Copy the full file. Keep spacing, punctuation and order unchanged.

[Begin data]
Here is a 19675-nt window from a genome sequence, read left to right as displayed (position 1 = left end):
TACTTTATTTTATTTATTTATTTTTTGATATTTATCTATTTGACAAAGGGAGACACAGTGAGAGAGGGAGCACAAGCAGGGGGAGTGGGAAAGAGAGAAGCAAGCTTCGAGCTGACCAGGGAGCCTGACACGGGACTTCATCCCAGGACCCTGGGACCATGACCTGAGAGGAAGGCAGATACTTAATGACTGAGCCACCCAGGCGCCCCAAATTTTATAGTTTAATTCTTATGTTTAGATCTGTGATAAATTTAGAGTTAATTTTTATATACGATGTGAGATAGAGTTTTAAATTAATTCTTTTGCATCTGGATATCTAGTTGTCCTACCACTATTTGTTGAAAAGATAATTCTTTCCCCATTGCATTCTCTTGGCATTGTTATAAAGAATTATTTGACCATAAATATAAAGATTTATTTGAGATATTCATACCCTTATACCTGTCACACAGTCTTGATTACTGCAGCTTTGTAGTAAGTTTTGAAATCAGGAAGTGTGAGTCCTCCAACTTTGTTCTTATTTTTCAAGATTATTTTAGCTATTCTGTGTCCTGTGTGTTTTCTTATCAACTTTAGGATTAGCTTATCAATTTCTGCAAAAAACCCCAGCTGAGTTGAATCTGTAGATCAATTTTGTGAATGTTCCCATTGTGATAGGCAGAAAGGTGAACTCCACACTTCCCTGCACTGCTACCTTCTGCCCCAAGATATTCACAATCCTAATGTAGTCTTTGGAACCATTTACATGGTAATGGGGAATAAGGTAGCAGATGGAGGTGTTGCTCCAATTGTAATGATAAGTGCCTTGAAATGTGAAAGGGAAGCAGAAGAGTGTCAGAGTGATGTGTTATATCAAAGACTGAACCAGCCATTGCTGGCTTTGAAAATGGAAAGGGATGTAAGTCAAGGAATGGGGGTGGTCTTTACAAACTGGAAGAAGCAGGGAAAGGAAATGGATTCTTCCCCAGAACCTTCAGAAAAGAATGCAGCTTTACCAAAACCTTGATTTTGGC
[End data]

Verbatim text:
Here is a 19675-nt window from a genome sequence, read left to right as displayed (position 1 = left end):
TACTTTATTTTATTTATTTATTTTTTGATATTTATCTATTTGACAAAGGGAGACACAGTGAGAGAGGGAGCACAAGCAGGGGGAGTGGGAAAGAGAGAAGCAAGCTTCGAGCTGACCAGGGAGCCTGACACGGGACTTCATCCCAGGACCCTGGGACCATGACCTGAGAGGAAGGCAGATACTTAATGACTGAGCCACCCAGGCGCCCCAAATTTTATAGTTTAATTCTTATGTTTAGATCTGTGATAAATTTAGAGTTAATTTTTATATACGATGTGAGATAGAGTTTTAAATTAATTCTTTTGCATCTGGATATCTAGTTGTCCTACCACTATTTGTTGAAAAGATAATTCTTTCCCCATTGCATTCTCTTGGCATTGTTATAAAGAATTATTTGACCATAAATATAAAGATTTATTTGAGATATTCATACCCTTATACCTGTCACACAGTCTTGATTACTGCAGCTTTGTAGTAAGTTTTGAAATCAGGAAGTGTGAGTCCTCCAACTTTGTTCTTATTTTTCAAGATTATTTTAGCTATTCTGTGTCCTGTGTGTTTTCTTATCAACTTTAGGATTAGCTTATCAATTTCTGCAAAAAACCCCAGCTGAGTTGAATCTGTAGATCAATTTTGTGAATGTTCCCATTGTGATAGGCAGAAAGGTGAACTCCACACTTCCCTGCACTGCTACCTTCTGCCCCAAGATATTCACAATCCTAATGTAGTCTTTGGAACCATTTACATGGTAATGGGGAATAAGGTAGCAGATGGAGGTGTTGCTCCAATTGTAATGATAAGTGCCTTGAAATGTGAAAGGGAAGCAGAAGAGTGTCAGAGTGATGTGTTATATCAAAGACTGAACCAGCCATTGCTGGCTTTGAAAATGGAAAGGGATGTAAGTCAAGGAATGGGGGTGGTCTTTACAAACTGGAAGAAGCAGGGAAAGGAAATGGATTCTTCCCCAGAACCTTCAGAAAAGAATGCAGCTTTACCAAAACCTTGATTTTGGC